Oh, Hello on Broadway September 23–January 8 This comedy crushed it at the Cherry Lane, and based on the actual weeping fits people went into downtown, the folks uptown should be in stitches. Oh, Hello on Broadway starts its limited run (yes, on Broadway) in late September, so we’ve all got another chance to catch Nick Kroll‘s and John Mulaney‘s old-fogy alter egos, Gil Faizon and George St. Geegland, as they hold forth on matters pertaining to the Upper West Side, their own theatrical ambitions, and — we hope — the dangers of too much tuna. Director of the hour Alex Timbers is at the helm, ensuring what should be a sheen of professionalism over the cavalcade of intentionally terrible jokes and groan-inducing puns. Lyceum Theatre, 149 West 45th Street, ohhellobroadway.com — Helen Shaw

Miles for Mary October 2–29 For perfect period-specific melancholy, there has been no better company than the Mad Ones, the superb Off-Off-Broadway troupe that devised The Essential Straight & Narrow (heartbreak at a Seventies highway motel) and The Tremendous Tremendous (heartbreak at the 1939 World’s Fair). Now the team, which includes exquisite performers like Joe Curnutte, Marc Bovino, and Stephanie Wright Thompson, brings the tragicomic Miles for Mary to the Bushwick Starr, diving into the “camcorder” Eighties with all the deliciously terrible hair and jeans choices that implies. My hopes are as high as my newly sprayed bangs. Bushwick Starr, 207 Starr Street, Brooklyn, thebushwickstarr.org — Helen Shaw

Letter to a Man October 15–October 30 The last time experimental-theater titan Robert Wilson teamed up with uber-danseur Mikhail Baryshnikov, it was for 2014’s bravura work The Old Woman. So it’s particularly exciting that the maestro of stillness — Wilson is known for crafting every photon of every light cue with excruciating care — has made another work for the greatest mover alive. The new Letter to a Man takes its inspiration from the schizophrenic crackup of Vaslav Nijinsky, the Ukrainian dancer-choreographer whose angular-erotic movement for The Rite of Spring inspired riots. Relatedly, BAM politely asks that you not tear up your seats, no matter how much the show arouses you. BAM Harvey Theater, 651 Fulton Street, Brooklyn, bam.org — Helen Shaw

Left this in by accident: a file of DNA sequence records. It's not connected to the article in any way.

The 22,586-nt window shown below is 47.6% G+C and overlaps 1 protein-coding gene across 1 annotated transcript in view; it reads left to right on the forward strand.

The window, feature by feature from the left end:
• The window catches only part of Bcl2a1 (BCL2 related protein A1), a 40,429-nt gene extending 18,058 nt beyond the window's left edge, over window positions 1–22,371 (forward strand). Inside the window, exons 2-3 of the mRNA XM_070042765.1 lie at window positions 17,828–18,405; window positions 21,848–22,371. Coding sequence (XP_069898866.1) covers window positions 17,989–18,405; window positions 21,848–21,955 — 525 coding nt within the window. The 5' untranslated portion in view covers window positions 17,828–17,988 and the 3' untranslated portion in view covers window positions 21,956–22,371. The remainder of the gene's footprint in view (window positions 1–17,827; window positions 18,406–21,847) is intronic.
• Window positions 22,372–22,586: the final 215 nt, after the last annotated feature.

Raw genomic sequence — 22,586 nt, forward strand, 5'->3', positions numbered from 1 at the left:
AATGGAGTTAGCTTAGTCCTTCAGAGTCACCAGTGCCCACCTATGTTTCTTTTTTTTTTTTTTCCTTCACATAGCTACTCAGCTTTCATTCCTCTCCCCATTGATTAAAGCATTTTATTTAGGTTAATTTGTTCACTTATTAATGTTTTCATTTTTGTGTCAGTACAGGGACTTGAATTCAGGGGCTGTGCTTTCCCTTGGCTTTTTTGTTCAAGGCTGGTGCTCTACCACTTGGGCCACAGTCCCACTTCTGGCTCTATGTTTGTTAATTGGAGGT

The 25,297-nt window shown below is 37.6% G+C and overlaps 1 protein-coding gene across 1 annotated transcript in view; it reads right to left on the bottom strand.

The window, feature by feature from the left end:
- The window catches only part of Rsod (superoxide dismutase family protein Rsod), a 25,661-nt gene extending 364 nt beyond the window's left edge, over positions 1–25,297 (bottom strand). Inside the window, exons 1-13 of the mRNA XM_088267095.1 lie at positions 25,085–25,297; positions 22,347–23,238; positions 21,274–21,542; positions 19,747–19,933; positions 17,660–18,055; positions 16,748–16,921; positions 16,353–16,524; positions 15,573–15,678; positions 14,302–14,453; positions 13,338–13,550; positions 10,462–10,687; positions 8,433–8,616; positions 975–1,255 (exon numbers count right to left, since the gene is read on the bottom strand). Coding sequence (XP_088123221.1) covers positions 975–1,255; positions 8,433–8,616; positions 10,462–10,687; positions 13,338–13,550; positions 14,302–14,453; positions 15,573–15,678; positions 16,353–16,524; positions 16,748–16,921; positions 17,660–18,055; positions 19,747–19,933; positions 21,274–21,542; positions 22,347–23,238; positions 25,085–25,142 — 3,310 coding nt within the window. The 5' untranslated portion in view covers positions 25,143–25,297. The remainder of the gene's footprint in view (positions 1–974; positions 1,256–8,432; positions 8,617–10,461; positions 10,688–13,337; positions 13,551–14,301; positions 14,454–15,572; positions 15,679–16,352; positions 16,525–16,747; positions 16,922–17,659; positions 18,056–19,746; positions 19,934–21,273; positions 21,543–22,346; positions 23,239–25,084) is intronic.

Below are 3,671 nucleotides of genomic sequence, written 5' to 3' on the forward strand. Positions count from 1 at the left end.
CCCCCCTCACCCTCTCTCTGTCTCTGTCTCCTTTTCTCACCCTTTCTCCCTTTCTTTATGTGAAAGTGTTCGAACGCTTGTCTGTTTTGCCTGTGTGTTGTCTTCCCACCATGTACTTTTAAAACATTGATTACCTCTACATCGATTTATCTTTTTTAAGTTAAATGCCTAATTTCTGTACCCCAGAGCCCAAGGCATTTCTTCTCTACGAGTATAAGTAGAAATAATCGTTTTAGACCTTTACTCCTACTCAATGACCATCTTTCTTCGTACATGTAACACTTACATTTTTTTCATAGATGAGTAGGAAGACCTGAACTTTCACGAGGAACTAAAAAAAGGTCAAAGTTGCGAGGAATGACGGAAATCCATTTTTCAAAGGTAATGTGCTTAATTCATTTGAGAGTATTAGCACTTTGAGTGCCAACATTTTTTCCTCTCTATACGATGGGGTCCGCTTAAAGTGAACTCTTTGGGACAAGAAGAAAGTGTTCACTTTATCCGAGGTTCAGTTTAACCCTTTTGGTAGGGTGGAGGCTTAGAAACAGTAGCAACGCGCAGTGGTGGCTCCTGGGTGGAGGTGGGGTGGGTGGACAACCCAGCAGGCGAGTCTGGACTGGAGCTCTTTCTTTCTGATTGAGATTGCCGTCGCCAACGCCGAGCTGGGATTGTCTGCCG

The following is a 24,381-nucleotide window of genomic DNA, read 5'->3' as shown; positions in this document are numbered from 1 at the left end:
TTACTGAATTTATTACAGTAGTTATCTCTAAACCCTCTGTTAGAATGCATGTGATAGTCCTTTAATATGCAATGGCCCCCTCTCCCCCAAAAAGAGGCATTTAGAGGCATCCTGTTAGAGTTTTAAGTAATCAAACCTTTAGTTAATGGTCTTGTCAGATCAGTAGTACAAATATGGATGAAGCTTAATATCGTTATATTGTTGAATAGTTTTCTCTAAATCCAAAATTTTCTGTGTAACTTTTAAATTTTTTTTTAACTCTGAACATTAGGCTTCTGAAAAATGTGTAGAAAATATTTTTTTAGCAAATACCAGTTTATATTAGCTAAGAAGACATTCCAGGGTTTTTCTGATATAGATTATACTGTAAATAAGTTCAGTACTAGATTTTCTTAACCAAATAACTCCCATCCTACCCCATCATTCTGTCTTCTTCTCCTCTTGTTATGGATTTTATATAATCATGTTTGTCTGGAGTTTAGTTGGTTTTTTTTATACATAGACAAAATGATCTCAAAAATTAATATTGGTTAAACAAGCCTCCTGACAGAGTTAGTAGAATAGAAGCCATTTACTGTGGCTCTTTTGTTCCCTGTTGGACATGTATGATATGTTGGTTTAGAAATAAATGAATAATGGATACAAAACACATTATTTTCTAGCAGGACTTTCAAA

Notes From the Field October 15–December 11 We wait a long time between solo shows from Anna Deavere Smith, the documentary-theater artist who made Fires in the Mirror and Twilight: Los Angeles. But the wait’s always worth it. For her brand of radical civic engagement, Smith dives deep into her topics, interviewing people far and wide, then performing them all as a kind of one-woman impact report. In Notes From the Field, Smith explores racism, the implications of our incarceration-obsessed system, and the school-to-prison pipeline. In her second act, she creates a facilitated discussion with the Second Stage audience — so if you’re not woke now, this’ll fix it. Tony Kiser Theatre, 305 West 43rd Street, 2st.com — Helen Shaw

The Death of the Last Black Man in the Whole Entire World Begins October 25 The Signature Theatre’s Suzan-Lori Parks residency (see “Matters of Life and Death,” page 30) starts with a bang: her 1990 jazz-influenced opus The Death of the Last Black Man in the Whole Entire World. For those audiences who know Parks from her most recent work, the relatively gentle Father Comes Home From the Wars, this earlier, incandescently strange work is going to strike like a thunderbolt. Positioned by the Great Hole of History, Black Man With Watermelon dies again and again as a chorus wonders, “Where he gonna go now that he done dieded?” Rage, minstrelsy, humor, lynching — it all roils in this cataclysm of a play, which promises to electrify the theatrical season. Pershing Square Signature Center, 480 West 42nd Street, signaturetheatre.org

Kings of War November 3–6 The peripatetic Amsterdam-based Ivo van Hove has been everywhere lately, from downtown with Lazarus up to Broadway with The Crucible. But even if those left you cold, you must rally your troops for Kings of War, another of van Hove’s marathon Bard-a-palooza events at BAM. Again, as with the magisterial Roman Tragedies, Toneelgroep Amsterdam crams together a bunch of Shakespeare histories (this time Henry V, Henry VI, and Richard III); again, van Hove’s incomparable Dutch company charges through the modern-dress adaptations without a break. Yes, it’s four and a half hours, but this stuff is as exciting as programming gets. Once more unto the breach, you theatergoers, and close up your hunger with the handily purchasable snacks. BAM Howard Gilman Opera House, Peter Jay Sharp Building, 30 Lafayette Avenue, Brooklyn, bam.org — Helen Shaw